There is no absolute charge of matter with one fluid; no latency of a single electricity.
The poet is one who has detected this latency of power in every breast.
The repression during the period of latency is an inner obstacle of this kind—or rather one which has become inner.
I shall now give an account of my experiments in the period of latency and the summation of stimuli.
And thus it is that every Idealist, bleak and wintry as his mood may be, is conscious of the latency of spring.
They remain stored up in latency and are ready to spring into activity as soon as the depths of the mind are probed.
His illustrations show that by activity he meant essentially presence, by latency absence from the visible soma.
Argument:—The incomprehensible nature of God, expressed by indefinite predicates, and his latency in the works of creation.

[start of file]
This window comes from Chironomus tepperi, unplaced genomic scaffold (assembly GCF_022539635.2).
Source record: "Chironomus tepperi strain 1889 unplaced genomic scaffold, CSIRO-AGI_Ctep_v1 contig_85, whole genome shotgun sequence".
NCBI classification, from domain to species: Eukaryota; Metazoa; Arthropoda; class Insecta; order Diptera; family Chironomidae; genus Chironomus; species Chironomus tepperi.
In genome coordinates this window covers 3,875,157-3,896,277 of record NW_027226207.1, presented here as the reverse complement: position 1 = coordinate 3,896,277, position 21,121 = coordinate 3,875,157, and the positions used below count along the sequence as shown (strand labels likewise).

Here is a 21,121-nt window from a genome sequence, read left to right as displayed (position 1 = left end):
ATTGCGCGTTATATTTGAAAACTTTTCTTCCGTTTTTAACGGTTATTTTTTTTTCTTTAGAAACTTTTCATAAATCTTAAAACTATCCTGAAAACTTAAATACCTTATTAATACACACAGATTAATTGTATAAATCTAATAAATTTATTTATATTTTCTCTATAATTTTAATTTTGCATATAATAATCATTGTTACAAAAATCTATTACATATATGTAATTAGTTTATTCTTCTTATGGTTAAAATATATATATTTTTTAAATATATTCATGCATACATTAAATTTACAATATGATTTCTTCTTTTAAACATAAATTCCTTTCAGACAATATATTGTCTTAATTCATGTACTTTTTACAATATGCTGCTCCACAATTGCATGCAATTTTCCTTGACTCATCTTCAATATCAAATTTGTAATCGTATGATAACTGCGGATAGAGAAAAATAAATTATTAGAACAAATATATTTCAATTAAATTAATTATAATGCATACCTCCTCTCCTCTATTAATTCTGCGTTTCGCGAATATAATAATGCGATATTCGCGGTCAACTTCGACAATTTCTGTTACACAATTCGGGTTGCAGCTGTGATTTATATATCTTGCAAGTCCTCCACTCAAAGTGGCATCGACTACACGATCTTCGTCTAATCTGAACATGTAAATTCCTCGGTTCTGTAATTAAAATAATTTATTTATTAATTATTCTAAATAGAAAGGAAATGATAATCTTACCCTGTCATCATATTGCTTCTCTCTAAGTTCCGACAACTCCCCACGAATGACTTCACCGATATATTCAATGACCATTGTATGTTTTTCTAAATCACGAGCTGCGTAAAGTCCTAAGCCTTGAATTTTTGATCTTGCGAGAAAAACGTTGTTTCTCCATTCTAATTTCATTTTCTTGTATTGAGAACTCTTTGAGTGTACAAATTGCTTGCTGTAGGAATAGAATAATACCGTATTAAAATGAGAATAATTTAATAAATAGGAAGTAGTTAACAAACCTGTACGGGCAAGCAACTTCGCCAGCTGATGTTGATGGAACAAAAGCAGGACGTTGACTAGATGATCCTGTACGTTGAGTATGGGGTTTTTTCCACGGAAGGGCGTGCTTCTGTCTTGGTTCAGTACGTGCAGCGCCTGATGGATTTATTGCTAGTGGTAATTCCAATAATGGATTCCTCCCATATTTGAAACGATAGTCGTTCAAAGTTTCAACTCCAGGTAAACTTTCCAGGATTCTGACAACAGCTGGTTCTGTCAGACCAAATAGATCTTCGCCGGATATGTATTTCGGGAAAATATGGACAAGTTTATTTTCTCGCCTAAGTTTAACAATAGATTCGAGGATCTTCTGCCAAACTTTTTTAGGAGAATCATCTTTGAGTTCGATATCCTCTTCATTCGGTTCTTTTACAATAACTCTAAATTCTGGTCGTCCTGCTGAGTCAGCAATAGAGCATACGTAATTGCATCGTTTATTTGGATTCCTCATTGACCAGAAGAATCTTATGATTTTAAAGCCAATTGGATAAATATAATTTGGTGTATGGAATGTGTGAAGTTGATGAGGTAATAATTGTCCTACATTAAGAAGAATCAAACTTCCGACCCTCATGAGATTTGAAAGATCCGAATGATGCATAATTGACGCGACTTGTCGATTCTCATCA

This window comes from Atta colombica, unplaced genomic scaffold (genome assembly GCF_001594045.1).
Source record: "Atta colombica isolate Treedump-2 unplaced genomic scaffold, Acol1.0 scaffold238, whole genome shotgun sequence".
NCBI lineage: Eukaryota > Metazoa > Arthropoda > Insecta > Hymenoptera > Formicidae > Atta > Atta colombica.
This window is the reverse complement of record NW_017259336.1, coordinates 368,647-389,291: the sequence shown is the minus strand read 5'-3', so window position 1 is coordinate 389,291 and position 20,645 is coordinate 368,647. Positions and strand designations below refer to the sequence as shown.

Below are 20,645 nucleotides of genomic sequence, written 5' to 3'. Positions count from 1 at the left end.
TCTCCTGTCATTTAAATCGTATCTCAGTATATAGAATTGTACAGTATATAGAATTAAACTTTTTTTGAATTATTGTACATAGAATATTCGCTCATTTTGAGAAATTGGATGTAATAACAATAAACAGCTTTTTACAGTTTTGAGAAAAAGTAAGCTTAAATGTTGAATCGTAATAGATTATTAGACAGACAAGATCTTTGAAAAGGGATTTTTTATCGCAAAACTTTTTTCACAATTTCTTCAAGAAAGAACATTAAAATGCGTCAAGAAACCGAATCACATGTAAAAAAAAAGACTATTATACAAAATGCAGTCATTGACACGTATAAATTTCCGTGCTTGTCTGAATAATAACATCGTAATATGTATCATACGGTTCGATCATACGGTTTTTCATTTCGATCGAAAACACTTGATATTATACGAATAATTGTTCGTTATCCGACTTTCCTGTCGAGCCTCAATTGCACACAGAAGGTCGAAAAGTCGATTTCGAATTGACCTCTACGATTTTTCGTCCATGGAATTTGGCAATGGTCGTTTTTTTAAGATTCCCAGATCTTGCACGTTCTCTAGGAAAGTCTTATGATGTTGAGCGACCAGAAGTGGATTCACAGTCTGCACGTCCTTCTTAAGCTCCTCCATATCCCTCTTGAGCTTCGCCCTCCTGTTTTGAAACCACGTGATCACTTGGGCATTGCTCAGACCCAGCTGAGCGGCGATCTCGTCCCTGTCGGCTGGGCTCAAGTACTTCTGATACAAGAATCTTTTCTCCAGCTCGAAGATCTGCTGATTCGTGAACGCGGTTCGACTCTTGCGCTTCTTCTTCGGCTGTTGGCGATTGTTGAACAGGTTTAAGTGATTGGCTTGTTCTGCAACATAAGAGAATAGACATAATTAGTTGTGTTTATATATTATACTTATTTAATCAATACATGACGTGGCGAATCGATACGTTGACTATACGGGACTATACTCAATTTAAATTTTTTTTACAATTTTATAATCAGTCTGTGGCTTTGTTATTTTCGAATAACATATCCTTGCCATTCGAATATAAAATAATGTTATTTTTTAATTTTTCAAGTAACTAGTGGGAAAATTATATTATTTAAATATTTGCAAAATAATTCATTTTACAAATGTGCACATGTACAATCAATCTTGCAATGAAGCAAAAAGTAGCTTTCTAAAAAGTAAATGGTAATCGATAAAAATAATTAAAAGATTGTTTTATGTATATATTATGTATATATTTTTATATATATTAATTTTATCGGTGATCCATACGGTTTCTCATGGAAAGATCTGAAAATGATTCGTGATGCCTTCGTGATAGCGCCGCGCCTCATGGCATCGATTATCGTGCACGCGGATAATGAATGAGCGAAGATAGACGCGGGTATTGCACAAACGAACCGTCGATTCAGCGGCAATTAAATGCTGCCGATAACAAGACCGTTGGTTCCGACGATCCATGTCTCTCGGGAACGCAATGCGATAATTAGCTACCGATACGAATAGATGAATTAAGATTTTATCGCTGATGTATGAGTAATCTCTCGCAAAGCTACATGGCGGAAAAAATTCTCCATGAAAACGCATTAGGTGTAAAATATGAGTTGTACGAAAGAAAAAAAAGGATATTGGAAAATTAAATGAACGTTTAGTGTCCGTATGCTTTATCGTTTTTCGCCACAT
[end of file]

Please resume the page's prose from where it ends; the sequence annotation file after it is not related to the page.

The hypothesis of latency which thus meets us in limine in this inquiry will soon be found inadequate to cover the facts.
While those other mothers, by retaining such in latency, preserved them as a rich inheritance for male heirs.
latency la·ten·cy (lāt'n-sē)
The state of being latent.
In conditioning, the period of apparent inactivity between the time the stimulus is presented and the moment a response occurs.
See latency phase.
1. The time it takes for a packet to cross a network connection, from sender to receiver.
2. The period of time that a frame is held by a network device before it is forwarded.
Two of the most important parameters of a communications channel are its latency, which should be low, and its bandwidth, which should be high. Latency is particularly important for a synchronous protocol where each packet must be acknowledged before the next can be transmitted.